mercoledì 29 aprile 2009

Fase 5!

L'OMS ha dichiarato la fase 5. Le notizie si rincorrono, il sito dell'OMS non è ancora stato aggiornato ma c'è una fonte attendibilissima: il sito del Centro Europeo per il Controllo delle Malattie (ECDC).
Altre fonti trasmettono la notizia (leggi qui e qui).
Questo significa che il virus è caratterizzato da una trasmissione interumana almeno in due Paesi della stessa regione OMS. Anche se in questa fase la maggior parte delle altre Nazioni non è coinvolta la dichiarazione di fase 5 è un forte segnale di pandemia imminente e che il tempo per portare a compimento l'organizzazione, la comunicazione e l'implementazione delle misure di contenimento pianificate è breve.

La situazione relativa alla Nuova influenza sembra avere una costante: quello che si vede non è come sembra... rapidissima evoluzione degli eventi.

13 commenti:

Giuseppe Michieli ha detto...

WHO | Swine influenza - Alert Phase Level 5.

Swine influenza

Ladies and gentlemen,

Based on assessment of all available information, and following several expert consultations, I have decided to raise the current level of influenza pandemic alert from phase 4 to phase 5.

Influenza pandemics must be taken seriously precisely because of their capacity to spread rapidly to every country in the world.

On the positive side, the world is better prepared for an influenza pandemic than at any time in history.

Preparedness measures undertaken because of the threat from H5N1 avian influenza were an investment, and we are now benefitting from this investment.

For the first time in history, we can track the evolution of a pandemic in real-time.

I thank countries who are making the results of their investigations publicly available. This helps us understand the disease.

I am impressed by the work being done by affected countries as they deal with the current outbreaks.

I also want to thank the governments of the USA and Canada for their support to WHO, and to Mexico.

Let me remind you.

New diseases are, by definition, poorly understood. Influenza viruses are notorious for their rapid mutation and unpredictable behaviour.

WHO and health authorities in affected countries will not have all the answers immediately, but we will get them.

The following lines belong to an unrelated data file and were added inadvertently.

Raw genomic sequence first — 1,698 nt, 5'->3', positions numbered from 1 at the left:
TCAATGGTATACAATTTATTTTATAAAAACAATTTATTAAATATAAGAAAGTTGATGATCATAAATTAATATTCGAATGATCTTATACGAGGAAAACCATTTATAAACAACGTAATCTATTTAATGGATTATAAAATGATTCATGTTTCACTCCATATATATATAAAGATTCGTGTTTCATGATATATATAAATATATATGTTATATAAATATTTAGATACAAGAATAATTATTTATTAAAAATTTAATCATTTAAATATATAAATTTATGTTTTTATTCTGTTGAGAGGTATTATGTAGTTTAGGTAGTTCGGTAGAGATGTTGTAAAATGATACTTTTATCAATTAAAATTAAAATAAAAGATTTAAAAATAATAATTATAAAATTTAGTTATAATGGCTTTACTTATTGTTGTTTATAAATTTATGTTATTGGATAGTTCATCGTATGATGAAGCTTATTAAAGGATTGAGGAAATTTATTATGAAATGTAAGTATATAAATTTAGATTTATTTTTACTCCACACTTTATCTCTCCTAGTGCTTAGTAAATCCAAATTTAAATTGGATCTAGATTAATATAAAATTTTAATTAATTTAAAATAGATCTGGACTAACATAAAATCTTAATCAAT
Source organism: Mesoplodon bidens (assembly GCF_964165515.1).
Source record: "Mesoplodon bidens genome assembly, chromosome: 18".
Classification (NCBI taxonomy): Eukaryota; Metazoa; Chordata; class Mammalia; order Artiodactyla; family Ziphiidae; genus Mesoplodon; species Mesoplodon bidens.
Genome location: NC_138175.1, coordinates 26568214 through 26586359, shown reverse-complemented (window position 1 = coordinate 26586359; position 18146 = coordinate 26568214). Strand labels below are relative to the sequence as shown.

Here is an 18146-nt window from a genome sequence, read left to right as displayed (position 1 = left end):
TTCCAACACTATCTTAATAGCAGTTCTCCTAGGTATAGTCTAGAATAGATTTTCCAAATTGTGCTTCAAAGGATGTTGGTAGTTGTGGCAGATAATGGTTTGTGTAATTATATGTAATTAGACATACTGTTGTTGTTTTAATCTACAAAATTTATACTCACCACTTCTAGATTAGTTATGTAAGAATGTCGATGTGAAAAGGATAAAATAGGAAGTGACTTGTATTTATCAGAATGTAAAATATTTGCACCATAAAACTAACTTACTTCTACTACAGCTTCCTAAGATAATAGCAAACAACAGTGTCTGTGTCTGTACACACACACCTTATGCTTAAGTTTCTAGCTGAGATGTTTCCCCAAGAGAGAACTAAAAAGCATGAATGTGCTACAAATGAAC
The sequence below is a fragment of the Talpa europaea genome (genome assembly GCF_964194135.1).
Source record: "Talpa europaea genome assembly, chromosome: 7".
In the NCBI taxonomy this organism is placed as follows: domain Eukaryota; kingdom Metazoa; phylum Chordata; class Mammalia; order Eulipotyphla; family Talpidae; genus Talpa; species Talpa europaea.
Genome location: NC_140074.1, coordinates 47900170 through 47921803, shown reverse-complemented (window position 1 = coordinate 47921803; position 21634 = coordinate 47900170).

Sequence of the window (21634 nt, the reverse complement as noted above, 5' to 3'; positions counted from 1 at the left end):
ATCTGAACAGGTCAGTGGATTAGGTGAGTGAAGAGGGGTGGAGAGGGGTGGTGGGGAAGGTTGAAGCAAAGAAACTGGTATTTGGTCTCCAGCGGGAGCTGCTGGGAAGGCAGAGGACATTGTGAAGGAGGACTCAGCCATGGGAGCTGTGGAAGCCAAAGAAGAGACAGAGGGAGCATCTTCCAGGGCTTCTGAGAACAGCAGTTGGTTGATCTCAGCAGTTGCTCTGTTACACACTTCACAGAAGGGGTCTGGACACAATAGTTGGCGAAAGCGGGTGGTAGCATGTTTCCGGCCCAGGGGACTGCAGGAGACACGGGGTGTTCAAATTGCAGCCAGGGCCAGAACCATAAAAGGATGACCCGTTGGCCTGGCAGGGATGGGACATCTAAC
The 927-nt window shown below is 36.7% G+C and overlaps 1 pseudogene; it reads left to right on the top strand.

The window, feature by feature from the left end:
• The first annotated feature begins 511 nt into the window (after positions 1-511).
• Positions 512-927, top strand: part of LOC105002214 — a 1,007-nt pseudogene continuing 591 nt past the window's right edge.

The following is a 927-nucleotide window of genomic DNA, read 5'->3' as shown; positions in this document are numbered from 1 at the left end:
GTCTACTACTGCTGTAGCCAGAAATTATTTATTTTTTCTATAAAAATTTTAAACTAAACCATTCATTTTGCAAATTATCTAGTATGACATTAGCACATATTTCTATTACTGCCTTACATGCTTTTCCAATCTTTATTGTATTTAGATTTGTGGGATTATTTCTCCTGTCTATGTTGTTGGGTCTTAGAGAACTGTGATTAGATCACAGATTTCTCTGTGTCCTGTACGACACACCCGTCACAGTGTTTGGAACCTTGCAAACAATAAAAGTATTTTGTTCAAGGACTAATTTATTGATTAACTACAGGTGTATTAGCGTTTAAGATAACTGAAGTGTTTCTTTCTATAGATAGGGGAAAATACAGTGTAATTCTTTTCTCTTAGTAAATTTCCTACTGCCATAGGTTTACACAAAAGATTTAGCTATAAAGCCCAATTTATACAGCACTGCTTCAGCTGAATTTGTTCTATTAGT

WHO will be tracking the pandemic at the epidemiological, clinical, and virological levels.

The results of these ongoing assessments will be issued as public health advice, and made publicly available.

All countries should immediately activate their pandemic preparedness plans. Countries should remain on high alert for unusual outbreaks of influenza-like illness and severe pneumonia.

At this stage, effective and essential measures include heightened surveillance, early detection and treatment of cases, and infection control in all health facilities.

This change to a higher phase of alert is a signal to governments, to ministries of health and other ministries, to the pharmaceutical industry and the business community that certain actions should now be undertaken with increased urgency, and at an accelerated pace.

I have reached out to donor countries, to UNITAID, to the GAVI Alliance, the World Bank and others to mobilize resources.

I have reached out to companies manufacturing antiviral drugs to assess capacity and all options for ramping up production.

I have also reached out to influenza vaccine manufacturers that can contribute to the production of a pandemic vaccine.

The biggest question, right now, is this: how severe will the pandemic be, especially now at the start?

It is possible that the full clinical spectrum of this disease goes from mild illness to severe disease. We need to continue to monitor the evolution of the situation to get the specific information and data we need to answer this question.

From past experience, we also know that influenza may cause mild disease in affluent countries, but more severe disease, with higher mortality, in developing countries.

No matter what the situation is, the international community should treat this as a window of opportunity to ramp up preparedness and response.

Above all, this is an opportunity for global solidarity as we look for responses and solutions that benefit all countries, all of humanity. After all, it really is all of humanity that is under threat during a pandemic.

As I have said, we do not have all the answers right now, but we will get them.

Thank you. [Margaret Chan - WHO Director-General]

WHO | Swine influenza

Marco ha detto...

THE World Health Organisation tonight raised its pandemic alert for swine flu to the second highest level.
The phase 5 alert - the second highest level - means that WHO believes a global outbreak of the disease is imminent and advised that all countries should activate pandemic preparation.

WHO chief Margaret Chan said: “It really is all of humanity that is under threat in a pandemic.”

Human cases of swine flu have been confirmed in Mexico, the United States, Canada, Britain, Israel, New Zealand and Spain. Mexico and the US have reported deaths.

Marco ha detto...

GENEVA – The World Health Organization has raised its pandemic alert for swine flu to the second highest level, meaning that it believes a global outbreak of the disease is imminent.

WHO says the phase 5 alert means there is sustained human to human spread in at least two countries. It also signals that efforts to produce a vaccine will be ramped up.

WHO has confirmed human cases of swine flu in Mexico, the United States, Canada, Britain, Israel, New Zealand and Spain. Mexico and the U.S. have reported deaths.

WHO Director-General Margaret Chan made the decision Wednesday to raise the alert level from phase 4 — signifying transmission in only one country — after reviewing the latest scientific evidence on the outbreak.